Joan Baez has been as busy as ever in the five years since she celebrated the landmark years of 2008-2009, the 50th anniversaries of her legendary residency in 1958 at the famed Club 47 in Cambridge, and her subsequent debut at the 1959 Newport Folk Festival.
In addition to multiple tours of the US and abroad, the recent past has included the induction of Joan’s 1960 debut Vanguard LP by the National Recording Academy into the Grammy® Hall Of Fame and the presentation to her of the inaugural Joan Baez Award for Outstanding Inspirational Service in the Global Fight for Human Rights at Amnesty International’s 50th Anniversary gathering in 2012.
She remains a musical force of nature whose influence is incalculable – marching on the front line of the civil rights movement with Martin Luther King, inspiring Vaclav Havel in his fight for a Czech Republic, singing on the first Amnesty International tour and more recently, standing alongside Nelson Mandela when the world celebrated his 90th birthday in London’s Hyde Park. She shined a spotlight on the Free Speech Movement, took to the fields with Cesar Chavez, organized resistance to the Vietnam War, then forty years later saluted the Dixie Chicks for their courage to protest the Iraq war. Her earliest recordings fed a host of traditional ballads into the rock vernacular, before she unselfconsciously introduced Bob Dylan to the world in 1963, beginning a tradition of mutual mentoring that continues to this day.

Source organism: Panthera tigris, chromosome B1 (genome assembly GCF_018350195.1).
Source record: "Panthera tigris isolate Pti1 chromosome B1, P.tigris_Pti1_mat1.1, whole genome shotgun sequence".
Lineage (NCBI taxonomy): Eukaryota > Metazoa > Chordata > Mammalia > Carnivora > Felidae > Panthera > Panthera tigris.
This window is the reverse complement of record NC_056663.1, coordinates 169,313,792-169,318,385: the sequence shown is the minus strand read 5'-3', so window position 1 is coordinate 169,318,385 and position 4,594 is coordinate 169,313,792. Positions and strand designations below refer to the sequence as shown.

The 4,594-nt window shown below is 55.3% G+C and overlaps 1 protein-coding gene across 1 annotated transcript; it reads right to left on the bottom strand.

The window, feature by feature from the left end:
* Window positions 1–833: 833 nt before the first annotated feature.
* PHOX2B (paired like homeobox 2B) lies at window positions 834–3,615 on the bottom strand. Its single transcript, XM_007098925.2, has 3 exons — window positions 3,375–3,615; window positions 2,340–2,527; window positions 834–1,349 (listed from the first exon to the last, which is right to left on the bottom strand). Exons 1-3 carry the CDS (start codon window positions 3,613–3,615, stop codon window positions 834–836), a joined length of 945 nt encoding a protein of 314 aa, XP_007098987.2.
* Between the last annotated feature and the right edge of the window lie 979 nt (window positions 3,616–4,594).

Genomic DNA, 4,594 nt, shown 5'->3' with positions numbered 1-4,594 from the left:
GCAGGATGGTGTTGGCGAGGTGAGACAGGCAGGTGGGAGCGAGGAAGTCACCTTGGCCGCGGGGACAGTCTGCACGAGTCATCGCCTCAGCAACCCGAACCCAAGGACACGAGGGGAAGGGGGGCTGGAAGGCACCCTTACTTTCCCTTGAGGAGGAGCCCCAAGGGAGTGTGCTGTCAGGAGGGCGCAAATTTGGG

Amongst the many honors bestowed upon her, she is the recipient of the Lifetime Achievement Award, the greatest honor that the Recording Academy can bestow (2007). Day After Tomorrow, her 2008 album was praised by critics and nominated for a Grammy. Its release was followed by the PBS American Masters premier of her life story, Joan Baez: How Sweet The Sound.